Labor Market Polarization and the New Geography of Jobs
The labor market is strongly polarized. What consequences on the society? Based on their latest research, professors of Economics Tomasz Michaslki and Eric Mengus explain this "Great Divergence", and give insights on how to find new ways to create added value, both in bigger and smaller cities.
Academic Entrepreneurship: who owns patents and businesses?
Researchers have investigated the effect of the transfer of intellectual property rights from researchers to employing universities, in the USA and in Europe. While the effect of this act is positive in the US (more production and therefore competitiveness), the effect is negative in Europe (fewer creations). Interview with Thomas Astebro, professor of entrepreneurship at HEC Paris.
Scientific research: should negative results be published?
Many call for a systematic publication of scientific negative results in order to make the production of scientific knowledge more efficient. Raphaël Lévy, Assistant Professor in the Economics and Decision Sciences Department, explains why such dissemination of knowledge may actually be beneficial, but also points to potential undesired consequences.
cascad: A new certifying organization to help double-check scientific results
While scientific findings need to be assessed by peers and journal referees, the confidentiality of original data often makes the process arduous. An accredited organization launched by Christophe Pérignon (HEC Paris) and colleagues with access to the original research data can now ensure reproducibility of results. This not only promises huge gains in time and effort for researchers but will also shore up trust in scientific results.
Stopping “drug kingpins and rogue nations”: how US economic sanctions are shaping global banks
To date, at least nine international banks have paid enormous sums to the US as a result of violating US economic sanctions, including the French bank BNP Paribas, which was fined nearly $9 billion in 2014. As the US increasingly employs its punitive arsenal to force non-US banks to comply, this has resulted in their Americanization, argue two HEC professors.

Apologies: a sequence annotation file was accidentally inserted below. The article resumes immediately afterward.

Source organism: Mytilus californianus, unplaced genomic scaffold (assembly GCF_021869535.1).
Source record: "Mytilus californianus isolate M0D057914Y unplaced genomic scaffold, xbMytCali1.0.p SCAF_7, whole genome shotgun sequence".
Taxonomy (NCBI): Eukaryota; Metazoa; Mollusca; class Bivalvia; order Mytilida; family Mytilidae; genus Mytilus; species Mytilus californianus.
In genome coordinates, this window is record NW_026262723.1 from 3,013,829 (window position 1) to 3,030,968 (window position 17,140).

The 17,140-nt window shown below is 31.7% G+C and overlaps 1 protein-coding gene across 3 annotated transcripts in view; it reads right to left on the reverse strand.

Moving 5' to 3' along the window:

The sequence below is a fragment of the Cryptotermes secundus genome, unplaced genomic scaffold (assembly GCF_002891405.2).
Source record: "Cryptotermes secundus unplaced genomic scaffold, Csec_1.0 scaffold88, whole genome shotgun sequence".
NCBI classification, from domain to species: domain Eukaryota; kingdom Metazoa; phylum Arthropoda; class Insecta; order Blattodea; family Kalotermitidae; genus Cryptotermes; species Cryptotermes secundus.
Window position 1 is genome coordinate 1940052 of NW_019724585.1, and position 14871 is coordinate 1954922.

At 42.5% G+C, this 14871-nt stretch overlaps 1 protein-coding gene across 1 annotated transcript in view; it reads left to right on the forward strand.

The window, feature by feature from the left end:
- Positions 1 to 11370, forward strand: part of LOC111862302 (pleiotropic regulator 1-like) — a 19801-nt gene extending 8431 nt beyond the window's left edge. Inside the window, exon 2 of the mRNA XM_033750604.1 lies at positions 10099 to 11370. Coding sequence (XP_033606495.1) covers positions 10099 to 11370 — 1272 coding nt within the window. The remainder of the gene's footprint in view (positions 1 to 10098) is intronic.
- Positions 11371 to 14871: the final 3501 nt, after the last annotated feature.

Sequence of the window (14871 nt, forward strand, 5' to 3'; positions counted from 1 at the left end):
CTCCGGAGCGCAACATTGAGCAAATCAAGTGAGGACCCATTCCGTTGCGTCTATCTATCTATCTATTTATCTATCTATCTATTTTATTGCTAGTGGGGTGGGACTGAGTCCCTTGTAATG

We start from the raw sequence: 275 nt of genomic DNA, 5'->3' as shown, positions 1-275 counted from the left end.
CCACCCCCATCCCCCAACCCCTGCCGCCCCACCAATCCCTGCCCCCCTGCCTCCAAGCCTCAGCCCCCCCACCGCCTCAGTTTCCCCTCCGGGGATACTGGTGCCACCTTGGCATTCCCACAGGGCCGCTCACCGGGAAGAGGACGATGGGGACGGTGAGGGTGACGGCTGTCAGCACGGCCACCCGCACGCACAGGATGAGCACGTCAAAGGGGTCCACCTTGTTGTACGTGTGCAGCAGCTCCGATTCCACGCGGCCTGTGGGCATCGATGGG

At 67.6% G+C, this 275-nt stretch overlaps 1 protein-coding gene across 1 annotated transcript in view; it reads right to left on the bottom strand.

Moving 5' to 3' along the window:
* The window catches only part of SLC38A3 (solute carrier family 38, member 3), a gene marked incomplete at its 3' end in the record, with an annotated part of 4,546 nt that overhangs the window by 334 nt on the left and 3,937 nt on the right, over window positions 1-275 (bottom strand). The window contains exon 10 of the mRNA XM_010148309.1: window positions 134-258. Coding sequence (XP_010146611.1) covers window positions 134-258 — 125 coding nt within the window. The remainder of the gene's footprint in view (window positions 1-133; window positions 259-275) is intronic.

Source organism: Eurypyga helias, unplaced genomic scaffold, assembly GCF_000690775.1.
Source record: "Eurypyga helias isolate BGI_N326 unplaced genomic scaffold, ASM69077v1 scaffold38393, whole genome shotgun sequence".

Price formation and volatility: the role of dealers and market makers
In our recent research published in the Journal of Financial Economics, we analyze price formation in a context in which dealers repeatedly compete for the opportunity to trade with retail traders. We characterize equilibria in which dealers’ pricing strategies are optimal irrespective of the private information that each dealer may possess. We propose a robust model that predicts how the dealers share information and equilibrate the trade.
Thinking through cannabis markets
The relationship between cannabis and society is a long and deeply contested one. Throughout history, cannabis has been associated with everything from health, leisure, and pop culture to criminal and immoral behavior. But beyond the simple debate about whether cannabis is good or bad, the study of cannabis markets needs interdisciplinarity, to know what is required to construct an effective and fair contested market.
Free trade, household debt and the great recession
The rise of imports from China in the 2000s’ led to a strong increase in American households’ debt, reveals a study written by Professors Jean-Noël Barrot, Erik Loualiche, Matthew Plosser and Julien Sauvagnat. This effect is mainly explained by manufacturing workers borrowing to smooth consumption after facing deteriorating labor market conditions. Import competition from China therefore has not only played a role in the dramatic drop in US manufacturing employment after 2000, but has also fueled the credit bubble that has ultimately led to the Great Recession.